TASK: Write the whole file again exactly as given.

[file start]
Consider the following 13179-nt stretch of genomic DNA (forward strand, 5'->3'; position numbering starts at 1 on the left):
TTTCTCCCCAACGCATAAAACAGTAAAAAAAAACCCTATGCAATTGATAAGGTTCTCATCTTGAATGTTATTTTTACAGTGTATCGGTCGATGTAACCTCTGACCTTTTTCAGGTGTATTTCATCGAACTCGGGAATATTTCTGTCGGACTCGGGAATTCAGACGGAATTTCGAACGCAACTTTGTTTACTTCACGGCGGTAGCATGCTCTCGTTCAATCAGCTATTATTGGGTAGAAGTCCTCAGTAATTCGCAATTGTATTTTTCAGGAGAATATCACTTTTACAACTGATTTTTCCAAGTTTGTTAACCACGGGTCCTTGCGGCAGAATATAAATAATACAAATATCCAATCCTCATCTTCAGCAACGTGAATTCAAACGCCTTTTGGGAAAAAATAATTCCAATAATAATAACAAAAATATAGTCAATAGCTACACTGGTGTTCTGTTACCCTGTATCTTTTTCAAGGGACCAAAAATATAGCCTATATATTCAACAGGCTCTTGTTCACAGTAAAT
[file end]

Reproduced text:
Consider the following 13179-nt stretch of genomic DNA (forward strand, 5'->3'; position numbering starts at 1 on the left):
TTTCTCCCCAACGCATAAAACAGTAAAAAAAAACCCTATGCAATTGATAAGGTTCTCATCTTGAATGTTATTTTTACAGTGTATCGGTCGATGTAACCTCTGACCTTTTTCAGGTGTATTTCATCGAACTCGGGAATATTTCTGTCGGACTCGGGAATTCAGACGGAATTTCGAACGCAACTTTGTTTACTTCACGGCGGTAGCATGCTCTCGTTCAATCAGCTATTATTGGGTAGAAGTCCTCAGTAATTCGCAATTGTATTTTTCAGGAGAATATCACTTTTACAACTGATTTTTCCAAGTTTGTTAACCACGGGTCCTTGCGGCAGAATATAAATAATACAAATATCCAATCCTCATCTTCAGCAACGTGAATTCAAACGCCTTTTGGGAAAAAATAATTCCAATAATAATAACAAAAATATAGTCAATAGCTACACTGGTGTTCTGTTACCCTGTATCTTTTTCAAGGGACCAAAAATATAGCCTATATATTCAACAGGCTCTTGTTCACAGTAAAT